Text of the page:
In the aftermath of the beating, the released video showed Nichols lying on the ground, handcuffed, as responders and officers from the Memphis police department milled around and chatted with each other, while the car squad slumped against the unattended vehicle.
Three days later, 29-year-old Nichols died at a hospital. Five officers, who have been charged with second-degree murder, have been linked to his death. They have not pleaded guilty. The case of Nichols has intensified calls for police reform in Memphis and the country.
Officials said that they violated state rules regarding treatment and emergency aid. Documents provided to the AP on Thursday stated that the licenses of Long and Sandridge will be suspended until February 3rd, as a result of the decision made by the Tennessee Division of Emergency Medical Services.
Officials from the board stated that both technicians failed to provide any basic emergency care for Nichols on multiple occasions, as evident from clear signs of distress such as the inability to lay prone on the ground and remain seated in a proper posture. These incidents are documented in the board’s records.
The records indicated that Long and Sandridge neglected to commence an initial assessment, which could aid in detecting any potentially life-threatening injuries. Nichols’ essential signs were not assessed, he did not receive a substantial supply of oxygen or an IV line, and he was not placed on a cardiac monitor.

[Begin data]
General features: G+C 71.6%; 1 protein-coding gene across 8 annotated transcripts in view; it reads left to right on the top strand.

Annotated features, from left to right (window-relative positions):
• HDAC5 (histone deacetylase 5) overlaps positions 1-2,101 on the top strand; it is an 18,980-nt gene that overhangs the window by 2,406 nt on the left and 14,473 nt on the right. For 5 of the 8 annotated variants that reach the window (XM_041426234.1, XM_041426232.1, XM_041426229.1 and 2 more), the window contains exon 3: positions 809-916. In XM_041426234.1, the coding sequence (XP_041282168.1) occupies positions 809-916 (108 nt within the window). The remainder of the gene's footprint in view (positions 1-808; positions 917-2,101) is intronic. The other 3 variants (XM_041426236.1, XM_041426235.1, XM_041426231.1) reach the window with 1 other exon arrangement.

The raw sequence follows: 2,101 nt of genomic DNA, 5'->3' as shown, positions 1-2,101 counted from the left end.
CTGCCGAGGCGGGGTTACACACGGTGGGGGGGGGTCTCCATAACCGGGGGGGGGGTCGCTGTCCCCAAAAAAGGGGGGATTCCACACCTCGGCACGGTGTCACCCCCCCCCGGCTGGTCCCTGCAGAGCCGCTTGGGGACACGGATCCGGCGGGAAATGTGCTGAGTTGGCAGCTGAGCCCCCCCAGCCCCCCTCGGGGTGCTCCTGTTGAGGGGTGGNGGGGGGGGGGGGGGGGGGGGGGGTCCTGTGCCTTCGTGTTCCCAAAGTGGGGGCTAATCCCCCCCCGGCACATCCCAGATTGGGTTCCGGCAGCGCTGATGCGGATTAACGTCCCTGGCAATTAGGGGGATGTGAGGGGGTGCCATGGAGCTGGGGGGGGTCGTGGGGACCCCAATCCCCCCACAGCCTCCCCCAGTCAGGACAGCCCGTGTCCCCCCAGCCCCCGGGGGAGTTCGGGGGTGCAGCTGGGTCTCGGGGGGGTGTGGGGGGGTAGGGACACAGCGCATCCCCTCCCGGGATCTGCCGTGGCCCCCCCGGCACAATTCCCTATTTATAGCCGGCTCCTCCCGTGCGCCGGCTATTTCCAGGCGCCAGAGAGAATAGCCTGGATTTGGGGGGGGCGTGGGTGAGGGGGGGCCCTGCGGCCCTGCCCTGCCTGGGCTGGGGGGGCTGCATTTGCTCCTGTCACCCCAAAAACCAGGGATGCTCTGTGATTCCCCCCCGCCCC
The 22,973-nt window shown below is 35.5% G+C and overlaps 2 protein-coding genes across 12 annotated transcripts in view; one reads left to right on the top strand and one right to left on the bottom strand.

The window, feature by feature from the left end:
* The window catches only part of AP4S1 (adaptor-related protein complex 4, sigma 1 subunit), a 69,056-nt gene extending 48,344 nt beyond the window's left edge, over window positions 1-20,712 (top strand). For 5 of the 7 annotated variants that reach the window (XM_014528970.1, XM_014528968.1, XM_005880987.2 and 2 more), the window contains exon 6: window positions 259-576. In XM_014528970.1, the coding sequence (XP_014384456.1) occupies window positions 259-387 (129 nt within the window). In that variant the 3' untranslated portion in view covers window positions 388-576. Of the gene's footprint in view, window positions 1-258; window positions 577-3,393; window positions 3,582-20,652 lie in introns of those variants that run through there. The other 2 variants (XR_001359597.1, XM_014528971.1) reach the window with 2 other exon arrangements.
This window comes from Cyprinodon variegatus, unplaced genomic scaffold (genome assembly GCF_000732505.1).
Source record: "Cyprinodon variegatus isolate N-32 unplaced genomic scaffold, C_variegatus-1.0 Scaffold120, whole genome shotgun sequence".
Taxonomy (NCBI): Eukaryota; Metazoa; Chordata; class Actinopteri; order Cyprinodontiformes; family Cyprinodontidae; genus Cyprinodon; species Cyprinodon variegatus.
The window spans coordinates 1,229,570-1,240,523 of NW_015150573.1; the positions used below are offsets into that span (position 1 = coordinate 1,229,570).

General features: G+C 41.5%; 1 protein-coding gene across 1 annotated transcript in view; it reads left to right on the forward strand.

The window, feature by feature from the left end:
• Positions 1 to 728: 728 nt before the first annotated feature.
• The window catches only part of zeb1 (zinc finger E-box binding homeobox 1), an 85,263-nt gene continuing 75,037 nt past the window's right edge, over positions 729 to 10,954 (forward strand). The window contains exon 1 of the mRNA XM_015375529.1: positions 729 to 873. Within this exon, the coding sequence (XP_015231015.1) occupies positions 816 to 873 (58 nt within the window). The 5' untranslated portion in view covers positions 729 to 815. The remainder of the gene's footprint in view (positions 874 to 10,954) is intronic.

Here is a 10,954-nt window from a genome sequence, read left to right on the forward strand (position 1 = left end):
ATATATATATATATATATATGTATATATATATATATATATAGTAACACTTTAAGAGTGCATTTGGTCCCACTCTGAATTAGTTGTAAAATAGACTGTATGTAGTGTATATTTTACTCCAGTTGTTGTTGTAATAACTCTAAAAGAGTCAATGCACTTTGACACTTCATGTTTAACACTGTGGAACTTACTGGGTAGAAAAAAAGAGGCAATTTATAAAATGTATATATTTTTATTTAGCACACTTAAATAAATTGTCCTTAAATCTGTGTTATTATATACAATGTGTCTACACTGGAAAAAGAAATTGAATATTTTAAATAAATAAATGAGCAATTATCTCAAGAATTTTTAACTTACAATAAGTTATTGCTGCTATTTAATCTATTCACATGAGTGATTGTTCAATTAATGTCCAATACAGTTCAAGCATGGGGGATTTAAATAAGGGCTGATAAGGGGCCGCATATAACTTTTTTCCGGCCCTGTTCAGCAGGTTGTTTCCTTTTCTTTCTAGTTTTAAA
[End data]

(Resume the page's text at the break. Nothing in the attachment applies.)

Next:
The records uncovered that they also failed to perform a secondary evaluation, which is used to ascertain any non-fatal injuries.
Officials stated in the documents that the respondent did not involve his partner at the event venue in order to take the necessary steps to protect patient T.N. From the inadequate healthcare practices of other emergency medical services staff.
Sandridge did not immediately return the message that was left for him over the phone. There was no immediate response to the voicemail seeking a comment listed at the left number.
During the license suspension hearing last month, board member Sullivan Smith stated that Nichols was in a state of severe distress and required assistance. Smith further emphasized that this fact was evident to anyone, even to those without specialized knowledge.
“And they did not offer that assistance,” Smith stated. “They were his prime opportunity, and they failed to support.”
Nichols was transported to a medical facility after an ambulance departed from the site of the apprehension, 27 minutes subsequent to the arrival of the EMTs. During that period, authorities stated that Sandridge and Long had both been terminated on January 30th.